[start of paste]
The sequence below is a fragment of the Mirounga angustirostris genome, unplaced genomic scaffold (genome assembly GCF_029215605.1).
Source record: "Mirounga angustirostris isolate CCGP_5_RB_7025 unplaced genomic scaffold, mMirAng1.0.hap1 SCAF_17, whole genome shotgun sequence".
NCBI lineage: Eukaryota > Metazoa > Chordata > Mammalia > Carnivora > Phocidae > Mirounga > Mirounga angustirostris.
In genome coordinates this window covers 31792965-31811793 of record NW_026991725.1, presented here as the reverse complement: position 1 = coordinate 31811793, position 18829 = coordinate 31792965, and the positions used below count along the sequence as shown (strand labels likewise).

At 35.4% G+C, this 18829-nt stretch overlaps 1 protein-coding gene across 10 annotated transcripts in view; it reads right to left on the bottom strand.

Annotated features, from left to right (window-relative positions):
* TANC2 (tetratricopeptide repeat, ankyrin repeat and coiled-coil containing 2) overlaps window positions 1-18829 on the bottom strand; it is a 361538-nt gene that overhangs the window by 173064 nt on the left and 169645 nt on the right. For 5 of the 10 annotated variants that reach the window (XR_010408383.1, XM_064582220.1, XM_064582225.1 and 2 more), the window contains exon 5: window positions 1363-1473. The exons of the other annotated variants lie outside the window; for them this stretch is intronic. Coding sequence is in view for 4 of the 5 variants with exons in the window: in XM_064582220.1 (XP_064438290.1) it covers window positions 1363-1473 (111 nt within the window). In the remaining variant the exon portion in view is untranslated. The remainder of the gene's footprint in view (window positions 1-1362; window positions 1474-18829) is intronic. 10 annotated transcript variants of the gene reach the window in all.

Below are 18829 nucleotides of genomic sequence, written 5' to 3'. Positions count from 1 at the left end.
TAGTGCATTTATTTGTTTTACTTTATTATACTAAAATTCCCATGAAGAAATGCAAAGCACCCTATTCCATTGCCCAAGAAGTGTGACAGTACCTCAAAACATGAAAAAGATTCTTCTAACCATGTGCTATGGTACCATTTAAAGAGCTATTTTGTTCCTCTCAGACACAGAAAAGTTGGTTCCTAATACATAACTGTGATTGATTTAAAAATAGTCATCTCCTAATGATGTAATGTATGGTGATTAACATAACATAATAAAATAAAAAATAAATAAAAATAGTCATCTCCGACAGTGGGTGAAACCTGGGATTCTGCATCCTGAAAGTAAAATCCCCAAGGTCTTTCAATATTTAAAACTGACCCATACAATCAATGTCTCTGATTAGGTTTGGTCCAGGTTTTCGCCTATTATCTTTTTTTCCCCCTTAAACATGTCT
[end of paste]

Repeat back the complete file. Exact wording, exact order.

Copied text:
The sequence below is a fragment of the Mirounga angustirostris genome, unplaced genomic scaffold (genome assembly GCF_029215605.1).
Source record: "Mirounga angustirostris isolate CCGP_5_RB_7025 unplaced genomic scaffold, mMirAng1.0.hap1 SCAF_17, whole genome shotgun sequence".
NCBI lineage: Eukaryota > Metazoa > Chordata > Mammalia > Carnivora > Phocidae > Mirounga > Mirounga angustirostris.
In genome coordinates this window covers 31792965-31811793 of record NW_026991725.1, presented here as the reverse complement: position 1 = coordinate 31811793, position 18829 = coordinate 31792965, and the positions used below count along the sequence as shown (strand labels likewise).

At 35.4% G+C, this 18829-nt stretch overlaps 1 protein-coding gene across 10 annotated transcripts in view; it reads right to left on the bottom strand.

Annotated features, from left to right (window-relative positions):
* TANC2 (tetratricopeptide repeat, ankyrin repeat and coiled-coil containing 2) overlaps window positions 1-18829 on the bottom strand; it is a 361538-nt gene that overhangs the window by 173064 nt on the left and 169645 nt on the right. For 5 of the 10 annotated variants that reach the window (XR_010408383.1, XM_064582220.1, XM_064582225.1 and 2 more), the window contains exon 5: window positions 1363-1473. The exons of the other annotated variants lie outside the window; for them this stretch is intronic. Coding sequence is in view for 4 of the 5 variants with exons in the window: in XM_064582220.1 (XP_064438290.1) it covers window positions 1363-1473 (111 nt within the window). In the remaining variant the exon portion in view is untranslated. The remainder of the gene's footprint in view (window positions 1-1362; window positions 1474-18829) is intronic. 10 annotated transcript variants of the gene reach the window in all.

Below are 18829 nucleotides of genomic sequence, written 5' to 3'. Positions count from 1 at the left end.
TAGTGCATTTATTTGTTTTACTTTATTATACTAAAATTCCCATGAAGAAATGCAAAGCACCCTATTCCATTGCCCAAGAAGTGTGACAGTACCTCAAAACATGAAAAAGATTCTTCTAACCATGTGCTATGGTACCATTTAAAGAGCTATTTTGTTCCTCTCAGACACAGAAAAGTTGGTTCCTAATACATAACTGTGATTGATTTAAAAATAGTCATCTCCTAATGATGTAATGTATGGTGATTAACATAACATAATAAAATAAAAAATAAATAAAAATAGTCATCTCCGACAGTGGGTGAAACCTGGGATTCTGCATCCTGAAAGTAAAATCCCCAAGGTCTTTCAATATTTAAAACTGACCCATACAATCAATGTCTCTGATTAGGTTTGGTCCAGGTTTTCGCCTATTATCTTTTTTTCCCCCTTAAACATGTCT